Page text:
Sunday, June 10, 2012

6/10/12 Report - Spanish Colonial Silver Coins Data From the Florida Collection

Written by the TreasureGuide for the exclusive use of

Here is one more of those crazy mounted gold escudos from the 2010 Manor Auctions sale.

I provided a link to the web site a couple of times before in recent posts.

Did you ever wonder what kind of Spanish Colonial cobs you would most likely find on the Treasure Coast beaches? That is hard to say, but if we go by data provided by the Florida Collection, we can draw a few conclusions. Too bad the data that I have is incomplete, not a good representative sample, and not up to date. Nonetheless, it is better than not having any data at all to go by.

I’ll use the data from the Florida Collection as published in Alan Craig’s book, Spanish Colonial Silver Coins in the Florida Collection.

Going by that data, the most likely mint to find a treasure coin from is Mexico. Craig found 21,170 Spanish Colonial treasure coins in the Florida Collection minted in Mexico. That is a lot of coins, or in many cases, more correctly, cobs. As lacking as that data is, it coincides well with my personal experience. Of course, my experience is very limited and someone that spends more time than I at different wreck sites might well have different results. If you spend most of your time detecting at Jupiter , for example, you are likely to have found more Potosi and Lima coins.

Overall, though, the second greatest number of coins in the Florida collection are from Potosi, and third, the coins from Lima.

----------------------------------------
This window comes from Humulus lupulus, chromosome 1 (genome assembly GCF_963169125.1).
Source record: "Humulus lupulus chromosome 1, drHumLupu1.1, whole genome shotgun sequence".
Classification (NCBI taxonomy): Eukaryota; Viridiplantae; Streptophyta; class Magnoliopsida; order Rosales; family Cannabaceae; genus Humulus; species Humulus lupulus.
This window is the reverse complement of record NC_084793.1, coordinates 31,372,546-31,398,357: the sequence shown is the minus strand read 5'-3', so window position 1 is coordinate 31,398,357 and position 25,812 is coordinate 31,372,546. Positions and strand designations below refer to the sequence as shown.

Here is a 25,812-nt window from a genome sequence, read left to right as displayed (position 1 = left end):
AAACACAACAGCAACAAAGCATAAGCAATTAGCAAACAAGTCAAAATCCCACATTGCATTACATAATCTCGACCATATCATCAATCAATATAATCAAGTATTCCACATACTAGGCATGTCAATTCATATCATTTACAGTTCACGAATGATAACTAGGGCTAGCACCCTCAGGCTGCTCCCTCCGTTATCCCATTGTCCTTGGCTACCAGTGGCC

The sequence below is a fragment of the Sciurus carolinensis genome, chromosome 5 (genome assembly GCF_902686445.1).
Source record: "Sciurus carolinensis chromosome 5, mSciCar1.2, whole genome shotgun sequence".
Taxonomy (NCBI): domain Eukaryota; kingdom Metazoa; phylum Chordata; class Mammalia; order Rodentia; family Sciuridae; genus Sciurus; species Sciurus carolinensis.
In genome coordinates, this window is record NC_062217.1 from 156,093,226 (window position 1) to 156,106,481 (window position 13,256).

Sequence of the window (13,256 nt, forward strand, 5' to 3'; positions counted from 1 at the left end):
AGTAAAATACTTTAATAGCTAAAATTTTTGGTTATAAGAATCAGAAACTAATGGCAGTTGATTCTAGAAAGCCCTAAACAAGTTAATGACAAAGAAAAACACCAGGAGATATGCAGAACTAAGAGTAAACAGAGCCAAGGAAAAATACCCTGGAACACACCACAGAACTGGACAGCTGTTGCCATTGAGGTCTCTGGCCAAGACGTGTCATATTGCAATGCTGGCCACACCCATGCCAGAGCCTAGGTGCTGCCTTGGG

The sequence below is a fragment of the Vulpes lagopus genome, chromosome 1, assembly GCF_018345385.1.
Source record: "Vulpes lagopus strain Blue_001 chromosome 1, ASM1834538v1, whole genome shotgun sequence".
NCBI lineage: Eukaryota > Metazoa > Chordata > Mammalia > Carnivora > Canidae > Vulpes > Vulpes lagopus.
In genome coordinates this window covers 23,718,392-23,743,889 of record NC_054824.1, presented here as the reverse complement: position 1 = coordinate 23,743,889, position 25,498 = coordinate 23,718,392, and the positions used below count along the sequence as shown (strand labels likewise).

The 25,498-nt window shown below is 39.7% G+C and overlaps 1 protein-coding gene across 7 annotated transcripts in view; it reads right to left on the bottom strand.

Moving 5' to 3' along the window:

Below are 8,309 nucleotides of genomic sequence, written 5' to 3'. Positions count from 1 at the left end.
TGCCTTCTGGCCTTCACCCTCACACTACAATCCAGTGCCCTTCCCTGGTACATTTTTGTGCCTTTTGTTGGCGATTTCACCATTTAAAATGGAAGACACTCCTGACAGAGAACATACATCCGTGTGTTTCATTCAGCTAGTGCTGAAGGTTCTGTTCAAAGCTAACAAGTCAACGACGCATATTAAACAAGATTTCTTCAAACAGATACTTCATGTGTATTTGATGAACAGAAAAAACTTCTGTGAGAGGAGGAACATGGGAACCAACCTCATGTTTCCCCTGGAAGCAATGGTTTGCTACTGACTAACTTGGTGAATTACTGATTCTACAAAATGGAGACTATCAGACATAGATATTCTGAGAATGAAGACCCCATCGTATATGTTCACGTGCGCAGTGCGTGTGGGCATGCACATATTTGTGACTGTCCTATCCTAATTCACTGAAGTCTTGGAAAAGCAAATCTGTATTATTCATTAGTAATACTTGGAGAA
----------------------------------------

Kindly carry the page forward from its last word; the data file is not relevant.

Craig also listed small numbers of coins in the Florida collection from Cartagena, Guatemala, Santa Fe, and Zacatecas, as well as a small number from mints in Spain rather than the New World. Those included the mints of Valladoid, Sevilla, and Madrid.  Only about one tenth of a percent of the coins are from mints in Spain.

A specific mint could not be determined for about four percent of the coins. That does not mean a mint mark was found on the identified coins, because the mint can often be determined from other factors, For example, it is often easy to quickly identify a Mexico minted coin from the cross.

Including all denominations, ½ reals to 8 reals, around ninety percent of the coins in the Florida Collection do not show an assayer mark. That can occur either because the coin is corroded, the original strike was not centered so as to show the assayer mark, or the coin die did not include an assayer mark.

Of the Mexican minted coins (the most probable using the Craig data), if an assayer mark is shown, it is overwhelmingly most likely “J.” That is consistent with my own personal observations. Second most common is the “L” assayer mark.

Using the data for the Mexico minted coins in the Florida collection, over 90% do not show an assayer mark.

To sum up part of what I’ve gone over so far, if you find a Spanish Colonial silver coin on the Treasure Coast, the greatest probability is that it will be a Mexico minted coin of assayer J, but not showing the mint mark.  That conclusion assumes that the Florida Collection as it existed at the time of Craig's book is an adequate sample to generalize from, even though it may not be. 

You are fortunate if you find a coin that shows the date, mint mark and assayer mark. That is especially unlikely with smaller denomination coins such as half reals. Fortunately there are often other things that can help identify the mint, date and assayer.

Only one more day left to respond to the blog poll.  I hope you'll take a few seconds to do that if you haven't already.  

As far as beach detecting conditions, it is more of the same.  The southeast winds continue.   It is hot, humid, with occasional rain. 

Seas remain down around one or two feet, and that will remain the same for a few days. 

I won't elaborate on that anymore today.

Happy hunting,